Anthony Greenhalgh, Collision and Autobody Specialist at Jerry Seiner Dealerships, gives you blow-by-blow tips.
Each year thousands of people are involved in traffic accidents. If you are one of those unfortunate people, do you know what to do immediately after an accident? First of all, try to remain calm. Then follow these steps:
1) Keep an Emergency Kit in your glove compartment.
Carry a cell phone, pen and paper, a disposable camera to take photos of vehicles at scene and a card with information about medical allergies or conditions that may require special attetnion if there are serious injuries. Also keep a list of contact numbers for law enforcement agencies handy. Check with AAA or your insurance company. Cones, flares and warning triangles are good to have in the trunk.
2) Safety First.
Drivers involved in minor accidents with no serious injuries should move cars to the side of the road and out of the way of oncoming traffic. Leaving cars parked in the middle of the road or busy intersection can result in additional accidents and injuries. If a car cannot be moved, drivers and passengers should remain in cars with seatbelts fastened for everyone’s safety until help arrives. Make sure to turn on hazard lights and set out cones, flares or warning triangles, if possible.
3) Exchange Information.
After the accident, exchange the following information: name, address, phone number, insurance company, policy number, driver license number and license plate number for the driver and the owner of each vehicle. If the driver’s name is different from the name of the insured, establish what the relationship is and take down the name and address for each individual. Also make a written description of each car, including year, make, model and color — and the exact location of the collision and how it happened. Finally, be polite but don’t tell the other drivers or the police that the accident was your fault, even if you think it was.
4) Photograph and Document the Accident.
Use your camera to document the damage to all vehicles. Keep in mind that you want your photos to show the overall context of the accident so that you can make your case to a claims adjuster. If there are witnesses, try to get their contact information; they may be able to help you if the other drivers dispute your version of what happened.
5) File An Accident Report.
Although law enforcement officers in many locations may not respond to accidents unless there are injuries, drivers should file a state vehicle accident report, which is available at police stations. If law enforcement is present, they will assist in creating this report. A police report often helps insurance companies speed up the claims process.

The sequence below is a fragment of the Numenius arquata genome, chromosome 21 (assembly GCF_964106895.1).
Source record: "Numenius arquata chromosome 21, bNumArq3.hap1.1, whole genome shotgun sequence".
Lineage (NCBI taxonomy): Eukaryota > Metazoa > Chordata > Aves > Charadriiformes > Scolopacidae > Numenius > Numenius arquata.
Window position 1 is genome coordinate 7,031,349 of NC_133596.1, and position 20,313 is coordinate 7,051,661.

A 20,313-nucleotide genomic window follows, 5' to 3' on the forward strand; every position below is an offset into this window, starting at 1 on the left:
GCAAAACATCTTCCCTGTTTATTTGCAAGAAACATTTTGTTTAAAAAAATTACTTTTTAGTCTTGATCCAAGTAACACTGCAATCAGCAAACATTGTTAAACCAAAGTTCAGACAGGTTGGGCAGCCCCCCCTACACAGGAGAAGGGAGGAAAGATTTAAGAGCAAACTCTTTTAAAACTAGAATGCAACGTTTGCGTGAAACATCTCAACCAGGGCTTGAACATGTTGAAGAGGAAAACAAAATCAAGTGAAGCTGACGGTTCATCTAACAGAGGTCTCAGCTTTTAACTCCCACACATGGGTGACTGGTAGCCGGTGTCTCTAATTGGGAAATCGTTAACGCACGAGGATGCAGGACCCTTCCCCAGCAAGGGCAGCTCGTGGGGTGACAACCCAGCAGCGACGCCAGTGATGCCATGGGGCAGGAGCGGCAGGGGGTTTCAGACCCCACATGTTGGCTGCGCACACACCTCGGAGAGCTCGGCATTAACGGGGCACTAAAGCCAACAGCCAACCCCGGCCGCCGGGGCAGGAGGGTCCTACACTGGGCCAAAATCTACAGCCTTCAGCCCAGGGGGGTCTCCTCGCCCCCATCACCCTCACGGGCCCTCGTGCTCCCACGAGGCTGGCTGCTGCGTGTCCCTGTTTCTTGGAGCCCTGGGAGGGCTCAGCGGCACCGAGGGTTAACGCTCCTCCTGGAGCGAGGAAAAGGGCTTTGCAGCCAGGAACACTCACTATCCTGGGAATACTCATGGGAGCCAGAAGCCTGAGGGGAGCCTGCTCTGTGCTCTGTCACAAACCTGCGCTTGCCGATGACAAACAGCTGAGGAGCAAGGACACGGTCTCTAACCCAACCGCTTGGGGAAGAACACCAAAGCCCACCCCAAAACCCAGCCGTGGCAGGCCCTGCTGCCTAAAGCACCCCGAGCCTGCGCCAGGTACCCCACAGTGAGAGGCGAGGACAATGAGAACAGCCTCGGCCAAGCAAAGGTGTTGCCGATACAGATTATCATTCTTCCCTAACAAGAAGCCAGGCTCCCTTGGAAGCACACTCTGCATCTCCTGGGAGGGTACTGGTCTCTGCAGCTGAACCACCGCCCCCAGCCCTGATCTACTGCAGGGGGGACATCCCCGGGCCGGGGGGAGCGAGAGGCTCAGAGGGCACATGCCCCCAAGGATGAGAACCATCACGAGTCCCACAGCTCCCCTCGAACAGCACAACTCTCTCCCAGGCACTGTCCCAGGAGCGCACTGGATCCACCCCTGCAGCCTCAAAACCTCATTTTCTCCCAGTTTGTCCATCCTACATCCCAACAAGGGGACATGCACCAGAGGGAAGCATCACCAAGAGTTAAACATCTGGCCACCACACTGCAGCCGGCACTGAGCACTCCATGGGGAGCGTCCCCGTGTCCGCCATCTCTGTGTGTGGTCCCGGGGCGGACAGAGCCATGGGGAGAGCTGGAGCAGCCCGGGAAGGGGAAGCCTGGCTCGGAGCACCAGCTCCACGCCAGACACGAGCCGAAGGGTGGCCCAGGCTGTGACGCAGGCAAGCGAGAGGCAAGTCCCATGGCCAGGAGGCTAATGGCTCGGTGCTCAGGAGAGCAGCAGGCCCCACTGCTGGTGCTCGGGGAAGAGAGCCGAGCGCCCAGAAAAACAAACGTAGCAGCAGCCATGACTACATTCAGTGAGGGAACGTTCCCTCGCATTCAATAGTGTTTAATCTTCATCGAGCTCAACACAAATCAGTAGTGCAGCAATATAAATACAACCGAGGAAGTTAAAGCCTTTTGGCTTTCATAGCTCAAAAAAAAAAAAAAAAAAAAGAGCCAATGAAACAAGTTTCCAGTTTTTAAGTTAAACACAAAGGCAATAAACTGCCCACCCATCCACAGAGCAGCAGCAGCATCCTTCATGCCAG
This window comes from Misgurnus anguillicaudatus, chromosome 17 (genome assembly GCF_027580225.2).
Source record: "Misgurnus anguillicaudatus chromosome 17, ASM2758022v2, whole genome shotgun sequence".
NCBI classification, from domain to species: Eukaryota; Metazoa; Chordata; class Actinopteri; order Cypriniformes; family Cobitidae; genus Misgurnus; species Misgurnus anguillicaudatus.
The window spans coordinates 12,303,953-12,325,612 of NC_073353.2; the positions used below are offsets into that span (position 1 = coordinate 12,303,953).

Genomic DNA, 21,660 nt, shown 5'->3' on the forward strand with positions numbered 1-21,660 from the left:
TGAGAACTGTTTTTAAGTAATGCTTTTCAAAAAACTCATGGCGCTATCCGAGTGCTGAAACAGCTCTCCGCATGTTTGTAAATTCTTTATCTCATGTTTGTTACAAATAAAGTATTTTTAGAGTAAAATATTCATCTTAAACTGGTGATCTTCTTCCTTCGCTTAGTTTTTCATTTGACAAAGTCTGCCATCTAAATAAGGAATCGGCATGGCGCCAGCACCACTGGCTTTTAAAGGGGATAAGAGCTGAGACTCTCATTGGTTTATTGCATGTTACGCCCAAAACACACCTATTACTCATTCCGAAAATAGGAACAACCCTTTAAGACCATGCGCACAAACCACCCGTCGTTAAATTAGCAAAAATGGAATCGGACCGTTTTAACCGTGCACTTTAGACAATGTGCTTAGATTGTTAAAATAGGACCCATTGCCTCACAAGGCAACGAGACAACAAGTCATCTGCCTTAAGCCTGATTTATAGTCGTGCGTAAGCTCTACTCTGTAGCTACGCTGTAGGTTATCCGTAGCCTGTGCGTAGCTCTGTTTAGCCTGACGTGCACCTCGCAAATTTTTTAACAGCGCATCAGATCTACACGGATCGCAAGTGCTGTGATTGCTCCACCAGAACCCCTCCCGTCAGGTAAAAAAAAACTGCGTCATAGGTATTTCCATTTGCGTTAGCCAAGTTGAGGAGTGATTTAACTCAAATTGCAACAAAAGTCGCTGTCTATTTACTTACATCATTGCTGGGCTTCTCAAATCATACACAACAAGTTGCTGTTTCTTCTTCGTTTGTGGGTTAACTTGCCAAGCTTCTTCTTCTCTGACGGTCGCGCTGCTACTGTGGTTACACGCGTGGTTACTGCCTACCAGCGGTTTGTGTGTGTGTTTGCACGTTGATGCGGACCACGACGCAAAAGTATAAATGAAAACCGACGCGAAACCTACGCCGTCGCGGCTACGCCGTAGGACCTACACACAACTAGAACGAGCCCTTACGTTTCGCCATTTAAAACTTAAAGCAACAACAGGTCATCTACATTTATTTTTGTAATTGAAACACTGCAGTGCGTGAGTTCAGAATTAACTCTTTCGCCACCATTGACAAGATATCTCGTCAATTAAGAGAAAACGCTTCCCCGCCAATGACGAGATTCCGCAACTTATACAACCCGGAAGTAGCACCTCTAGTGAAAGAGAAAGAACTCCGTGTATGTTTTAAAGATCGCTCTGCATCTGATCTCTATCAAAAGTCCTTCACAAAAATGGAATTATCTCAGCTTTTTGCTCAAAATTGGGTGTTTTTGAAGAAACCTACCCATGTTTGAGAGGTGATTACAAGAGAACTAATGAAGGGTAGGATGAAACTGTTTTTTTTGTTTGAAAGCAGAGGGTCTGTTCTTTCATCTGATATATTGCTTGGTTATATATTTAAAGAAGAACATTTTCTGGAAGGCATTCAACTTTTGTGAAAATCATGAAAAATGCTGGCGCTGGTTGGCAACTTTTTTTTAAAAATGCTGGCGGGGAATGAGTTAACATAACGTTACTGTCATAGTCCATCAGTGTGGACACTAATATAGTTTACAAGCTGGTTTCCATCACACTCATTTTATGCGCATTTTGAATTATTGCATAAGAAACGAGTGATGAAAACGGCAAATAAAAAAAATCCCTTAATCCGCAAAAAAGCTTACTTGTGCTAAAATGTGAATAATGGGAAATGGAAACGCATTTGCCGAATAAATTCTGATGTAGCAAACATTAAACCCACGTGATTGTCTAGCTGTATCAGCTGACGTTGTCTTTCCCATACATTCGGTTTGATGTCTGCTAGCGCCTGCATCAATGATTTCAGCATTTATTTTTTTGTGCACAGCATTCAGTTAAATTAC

6) Know What Your Insurance Covers.
The whole insurance process will be easier following your accident if you know the details of your coverage. For example, don’t wait until after an accident to find out that your policy doesn’t automatically cover costs for towing or a replacement rental car. Check your policy for specifics.
The final question is who will pay for the damages? If the accident is minor, you and the other drivers may decide to handle damages yourselves without insurance company involvement. But this isn’t always the best idea. While another driver may agree to pay for damages on the day of the accident, he may see the repair bills and decide it’s too high. At this point, time has passed and your insurance company will have more difficulty piecing together evidence if you file a claim.
Also you have no way of knowing whether another driver will change his mind and report the accident to his insurance company. He may even claim injuries that weren’t apparent at the scene of the accident This means that your insurance company may end up paying him a hefty settlement, or worse, you could be dragged into a lawsuit. So make sure your insurance company has your version of what happened and check your policy — if damages paid out by your insurance company are below a certain amount, the accident may not be considered chargeable and you will avoid the penalty of a premium hike.
These safety tips were provided by Phillip Reed, Senior Consumer Advice Editor with www.Edmunds.com
For all your automotive needs, go to www.gmguy.com or visit one of three Jerry Seiner Dealerships in Bountiful, Salt Lake City or South Jordan.